I’m developing an OpenGL Game with SDL 1.2 creating a context (on Linux/Ubuntu 10.10; GPU: ATI Mobility Radeon HD 4650; GPU driver: radeon (open source); Laptop bought: end of 2009).
But I think SDL 1.2 can only create contexts up to OpenGL 2.1.
Because I think OpenGL 3.0+ is faster for my hardware (and an example prints out
Vendor : Advanced Micro Devices, Inc.
Renderer : Mesa DRI R600 (RV730 9480) 20090101 x86/MMX/SSE2 TCL DRI2
Version : 2.1 Mesa 7.9-devel
and I think Mesa is an OpenGL software implementation with slow hardware acceleration and so it’s probably not very fast - or is it ok that it shows Mesa as the OpenGL-Renderer on Linux?), I’d like to use the radeon-driver OpenGL-Implementation and also OpenGL-Contexts for versions > 2.1.
I found two possibilities (for creating OpenGL contexts > 2.1):
1.: Using SDL_GL_LoadLibrary(NULL) and SDL_GL_GetProcAddress; but in this case I would have to change my system and use function pointers;
I wasn’t able to print out Vendor, Renderer and Version there because const GLubyte* (APIENTRY*glGetString)(GLenum); was strangely “(nil)” (noticed with the help of "printf( "%p
“, f.glGetString );”)
2.: Use SDL 1.3 like in http://www.opengl.org/wiki/Tutorial1:Creating_a_Cross_Platform_OpenGL_3.2_Context_in_SDL%28C_/_SDL%29
but SDL 1.3 is not stable and maybe because of that there could be problems using it (and some functions could have changed and I don’t know if a documentation of SDL 1.3 exists).
I think a quite popular game (Secret Maryo Chronicles) uses SDL 1.2 without SDL_GL_LoadLibrary and it’s speed is also quite OK.
But because my game is a webcam game with motion detection every millisecond is important and so - if OpenGL 3.x and the radeon Renderer are faster - I would prefer them.
And when I’ll want to compile the game on Windows maybe Windows only has an old gl.h and I don’t know if opengl.org has still a header for 2.1 (and not just gl3.h).
What do you suggest me doing?
By the way, I wanted to see why it uses Mesa 2.1 and not Radeon 2.1 and I saw (with glxinfo) that my system only has Mesa:
OpenGL renderer string: Mesa DRI R600 (RV730 9480) 20090101 x86/MMX/SSE2 TCL DRI2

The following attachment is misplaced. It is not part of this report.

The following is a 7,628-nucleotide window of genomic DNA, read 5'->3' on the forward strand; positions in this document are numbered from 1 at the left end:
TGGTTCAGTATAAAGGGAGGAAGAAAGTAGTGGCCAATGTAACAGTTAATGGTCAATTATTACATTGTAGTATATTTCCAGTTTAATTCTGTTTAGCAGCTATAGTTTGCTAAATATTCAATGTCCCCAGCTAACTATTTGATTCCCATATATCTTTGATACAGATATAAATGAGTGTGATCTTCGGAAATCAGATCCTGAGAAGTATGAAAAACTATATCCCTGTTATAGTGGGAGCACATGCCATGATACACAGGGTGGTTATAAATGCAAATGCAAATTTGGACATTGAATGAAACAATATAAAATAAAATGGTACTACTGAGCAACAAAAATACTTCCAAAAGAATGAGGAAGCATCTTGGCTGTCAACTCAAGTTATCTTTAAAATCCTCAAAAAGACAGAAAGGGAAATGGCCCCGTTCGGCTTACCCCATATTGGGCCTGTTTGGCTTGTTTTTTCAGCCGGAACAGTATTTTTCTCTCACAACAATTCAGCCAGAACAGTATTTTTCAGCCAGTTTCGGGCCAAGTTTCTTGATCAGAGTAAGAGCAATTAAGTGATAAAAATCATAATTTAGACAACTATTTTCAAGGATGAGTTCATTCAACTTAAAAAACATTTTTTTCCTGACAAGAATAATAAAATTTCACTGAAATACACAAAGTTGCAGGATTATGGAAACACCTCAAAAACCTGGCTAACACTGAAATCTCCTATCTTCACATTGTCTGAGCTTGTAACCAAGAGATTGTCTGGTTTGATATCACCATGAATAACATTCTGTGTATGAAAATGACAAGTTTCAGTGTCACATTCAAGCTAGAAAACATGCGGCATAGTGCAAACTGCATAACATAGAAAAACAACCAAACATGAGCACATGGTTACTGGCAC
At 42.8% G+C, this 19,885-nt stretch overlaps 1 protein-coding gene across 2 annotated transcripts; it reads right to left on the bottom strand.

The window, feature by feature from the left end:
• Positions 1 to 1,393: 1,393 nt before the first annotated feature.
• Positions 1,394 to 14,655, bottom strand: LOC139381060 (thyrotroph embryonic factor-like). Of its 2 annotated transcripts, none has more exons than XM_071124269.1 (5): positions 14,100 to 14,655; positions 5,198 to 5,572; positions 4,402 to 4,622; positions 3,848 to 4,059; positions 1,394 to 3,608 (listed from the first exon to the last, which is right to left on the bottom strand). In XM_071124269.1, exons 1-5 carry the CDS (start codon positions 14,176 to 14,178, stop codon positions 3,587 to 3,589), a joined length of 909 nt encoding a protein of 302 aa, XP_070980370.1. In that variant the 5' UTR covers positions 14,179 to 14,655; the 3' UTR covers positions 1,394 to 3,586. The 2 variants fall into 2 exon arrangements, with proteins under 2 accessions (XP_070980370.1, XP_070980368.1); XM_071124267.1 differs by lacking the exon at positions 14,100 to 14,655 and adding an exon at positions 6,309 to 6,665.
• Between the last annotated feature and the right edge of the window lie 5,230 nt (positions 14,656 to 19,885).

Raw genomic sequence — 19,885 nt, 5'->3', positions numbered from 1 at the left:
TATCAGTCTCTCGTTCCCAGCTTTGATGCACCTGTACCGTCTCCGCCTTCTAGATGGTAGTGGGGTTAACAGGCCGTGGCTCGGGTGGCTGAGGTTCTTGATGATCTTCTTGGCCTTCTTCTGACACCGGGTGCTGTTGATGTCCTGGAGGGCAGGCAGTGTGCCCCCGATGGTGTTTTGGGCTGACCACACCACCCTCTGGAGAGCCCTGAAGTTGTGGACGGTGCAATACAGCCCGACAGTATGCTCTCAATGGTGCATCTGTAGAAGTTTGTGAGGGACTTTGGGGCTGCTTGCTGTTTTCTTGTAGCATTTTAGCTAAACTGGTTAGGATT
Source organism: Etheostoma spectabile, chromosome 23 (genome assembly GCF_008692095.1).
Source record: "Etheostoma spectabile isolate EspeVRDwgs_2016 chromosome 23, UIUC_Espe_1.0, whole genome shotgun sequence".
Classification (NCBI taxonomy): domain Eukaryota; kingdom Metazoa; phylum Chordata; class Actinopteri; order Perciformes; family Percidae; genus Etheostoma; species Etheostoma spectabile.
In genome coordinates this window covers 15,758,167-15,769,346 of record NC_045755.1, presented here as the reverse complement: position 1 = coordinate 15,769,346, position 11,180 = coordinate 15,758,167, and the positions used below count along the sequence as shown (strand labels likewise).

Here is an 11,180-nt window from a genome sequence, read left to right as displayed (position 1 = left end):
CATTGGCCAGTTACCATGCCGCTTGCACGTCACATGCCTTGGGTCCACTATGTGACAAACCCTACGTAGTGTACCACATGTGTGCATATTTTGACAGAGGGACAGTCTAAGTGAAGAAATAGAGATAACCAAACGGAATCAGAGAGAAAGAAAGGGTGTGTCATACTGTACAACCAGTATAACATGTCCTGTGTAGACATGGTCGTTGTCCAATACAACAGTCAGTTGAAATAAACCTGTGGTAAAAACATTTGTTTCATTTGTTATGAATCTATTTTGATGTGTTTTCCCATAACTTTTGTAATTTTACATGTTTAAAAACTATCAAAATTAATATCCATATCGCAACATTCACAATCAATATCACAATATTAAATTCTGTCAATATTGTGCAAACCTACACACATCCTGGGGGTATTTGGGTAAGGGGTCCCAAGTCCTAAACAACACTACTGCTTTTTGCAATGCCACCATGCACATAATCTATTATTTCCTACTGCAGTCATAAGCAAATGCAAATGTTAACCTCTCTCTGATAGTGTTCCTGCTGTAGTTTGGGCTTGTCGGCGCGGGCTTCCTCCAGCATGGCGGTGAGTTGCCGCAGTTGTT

OpenGL version string: 2.1 Mesa 7.9-devel
OpenGL shading language version string: 1.20
but actually, it should use radeon (xserver-xorg-video-radeon is installed).
I looked at /usr/lib/libGL.so and it’s a link to “mesa/libGL.so” and not to the radeon libGL.so. How can I solve this problem/why doesn’t the link lead to the radeon library?
Download and install official ATI drivers.
After installation you should see something like this:
display: :0.0 screen: 0
OpenGL vendor string: ATI Technologies Inc.
OpenGL renderer string: ATI Mobility Radeon HD 4500 Series
OpenGL version string: 3.3.10317 Compatibility Profile Context
xserver-xorg-video-radeon is just the 2D Xorg driver for rendering your window manager (X11). This can’t provide official/full 3D acceleration.
Mesa DRI R600 is not software, it is the open source driver for your card. Probably behind the official binary driver, still not as bad as no 3D acceleration.
I had already installed the ATI-fglrx driver, but I had to replace it with the open source driver because it caused a memory leak (when calling SDL_Flip). Now I don’t use SDL_Flip any more so this wouldn’t be a problem, but if I want to use it once again, it could cause the error again.
Maybe this problem is already solved (the problem was in ubuntu 10.04) or otherwise I have to open a bug report. But this is a lot of work and if the open source driver is fast enough for displaying and updating (glTexSubImage) a 32-Bit Webcam Texture (resolution: 1366x768), rotating some textures and some other small things (like GUI), nothing in 3D, and there would be enough speed left for OpenCV converting the Webcam Texture to greyscale and checking motion detection (when needed) with sparse optical flow, I’d prefer to keep the open source driver. Is the open source driver fast enough for that?
Hard to say, try and you will see.
As your use case is near the needs of the accelerated compositing managers, it is probably possible.
OK, I’ll try if it works.
Thanks for your answer.
For faster computers, would it be better to use SDL_GL_LoadLibrary or SDL 1.3 so that contexts for OpenGL > 2.1 can be created? Or is it all the same because (in case you don’t use features of OpenGL > 2.1) it’s not the OpenGL version the speed depends on but is it only the GPU driver?
If the speed also depends on the OpenGL version, should I use SDL 1.3 or SDL_GL_LoadLibrary?
If using OpenGL 2.1 is OK, where can I get the current versions of gl.h form? (I think Linux has up-to-date headers, but for Windows)
I have seen no documented speed advantage of going directly for GL 3.x/4.x, no need to mess with that unless you need a >2.1 feature that have no equivalent in a GL 2.1 extension.
The GL speed depend mostly on the driver and hardware.
Official headers : http://www.opengl.org/registry/#headers
Be sure to use both gl.h (core) and glext.h (extensions).
Thank you for your answer!